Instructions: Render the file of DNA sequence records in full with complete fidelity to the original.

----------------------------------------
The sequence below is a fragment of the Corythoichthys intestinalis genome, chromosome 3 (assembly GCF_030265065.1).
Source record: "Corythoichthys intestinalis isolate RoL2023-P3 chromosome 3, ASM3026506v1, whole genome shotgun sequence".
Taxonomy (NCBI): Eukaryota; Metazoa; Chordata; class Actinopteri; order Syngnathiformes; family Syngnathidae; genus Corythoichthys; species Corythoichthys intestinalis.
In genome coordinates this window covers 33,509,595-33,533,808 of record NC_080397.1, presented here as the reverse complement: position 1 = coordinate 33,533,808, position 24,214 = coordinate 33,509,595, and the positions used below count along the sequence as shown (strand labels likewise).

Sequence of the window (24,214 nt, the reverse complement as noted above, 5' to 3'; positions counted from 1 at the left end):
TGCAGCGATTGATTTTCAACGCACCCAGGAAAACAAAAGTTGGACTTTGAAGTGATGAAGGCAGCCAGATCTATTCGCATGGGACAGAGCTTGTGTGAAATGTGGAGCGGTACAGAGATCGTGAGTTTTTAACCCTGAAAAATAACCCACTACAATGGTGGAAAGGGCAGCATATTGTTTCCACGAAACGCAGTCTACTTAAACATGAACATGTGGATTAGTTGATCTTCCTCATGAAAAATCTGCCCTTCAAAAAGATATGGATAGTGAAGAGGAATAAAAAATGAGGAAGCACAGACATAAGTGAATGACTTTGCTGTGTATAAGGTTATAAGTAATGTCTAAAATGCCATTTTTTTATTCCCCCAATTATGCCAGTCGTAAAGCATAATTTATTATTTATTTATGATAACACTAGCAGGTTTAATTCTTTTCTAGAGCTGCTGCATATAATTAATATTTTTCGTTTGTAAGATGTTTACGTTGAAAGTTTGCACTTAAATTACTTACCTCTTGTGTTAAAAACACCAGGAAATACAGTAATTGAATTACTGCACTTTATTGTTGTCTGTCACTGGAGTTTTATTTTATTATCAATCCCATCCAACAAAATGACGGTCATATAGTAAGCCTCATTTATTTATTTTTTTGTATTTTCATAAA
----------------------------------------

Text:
The sequence below is a fragment of the Corythoichthys intestinalis genome, chromosome 3 (assembly GCF_030265065.1).
Source record: "Corythoichthys intestinalis isolate RoL2023-P3 chromosome 3, ASM3026506v1, whole genome shotgun sequence".
Taxonomy (NCBI): Eukaryota; Metazoa; Chordata; class Actinopteri; order Syngnathiformes; family Syngnathidae; genus Corythoichthys; species Corythoichthys intestinalis.
In genome coordinates this window covers 33,509,595-33,533,808 of record NC_080397.1, presented here as the reverse complement: position 1 = coordinate 33,533,808, position 24,214 = coordinate 33,509,595, and the positions used below count along the sequence as shown (strand labels likewise).

Sequence of the window (24,214 nt, the reverse complement as noted above, 5' to 3'; positions counted from 1 at the left end):
TGCAGCGATTGATTTTCAACGCACCCAGGAAAACAAAAGTTGGACTTTGAAGTGATGAAGGCAGCCAGATCTATTCGCATGGGACAGAGCTTGTGTGAAATGTGGAGCGGTACAGAGATCGTGAGTTTTTAACCCTGAAAAATAACCCACTACAATGGTGGAAAGGGCAGCATATTGTTTCCACGAAACGCAGTCTACTTAAACATGAACATGTGGATTAGTTGATCTTCCTCATGAAAAATCTGCCCTTCAAAAAGATATGGATAGTGAAGAGGAATAAAAAATGAGGAAGCACAGACATAAGTGAATGACTTTGCTGTGTATAAGGTTATAAGTAATGTCTAAAATGCCATTTTTTTATTCCCCCAATTATGCCAGTCGTAAAGCATAATTTATTATTTATTTATGATAACACTAGCAGGTTTAATTCTTTTCTAGAGCTGCTGCATATAATTAATATTTTTCGTTTGTAAGATGTTTACGTTGAAAGTTTGCACTTAAATTACTTACCTCTTGTGTTAAAAACACCAGGAAATACAGTAATTGAATTACTGCACTTTATTGTTGTCTGTCACTGGAGTTTTATTTTATTATCAATCCCATCCAACAAAATGACGGTCATATAGTAAGCCTCATTTATTTATTTTTTTGTATTTTCATAAA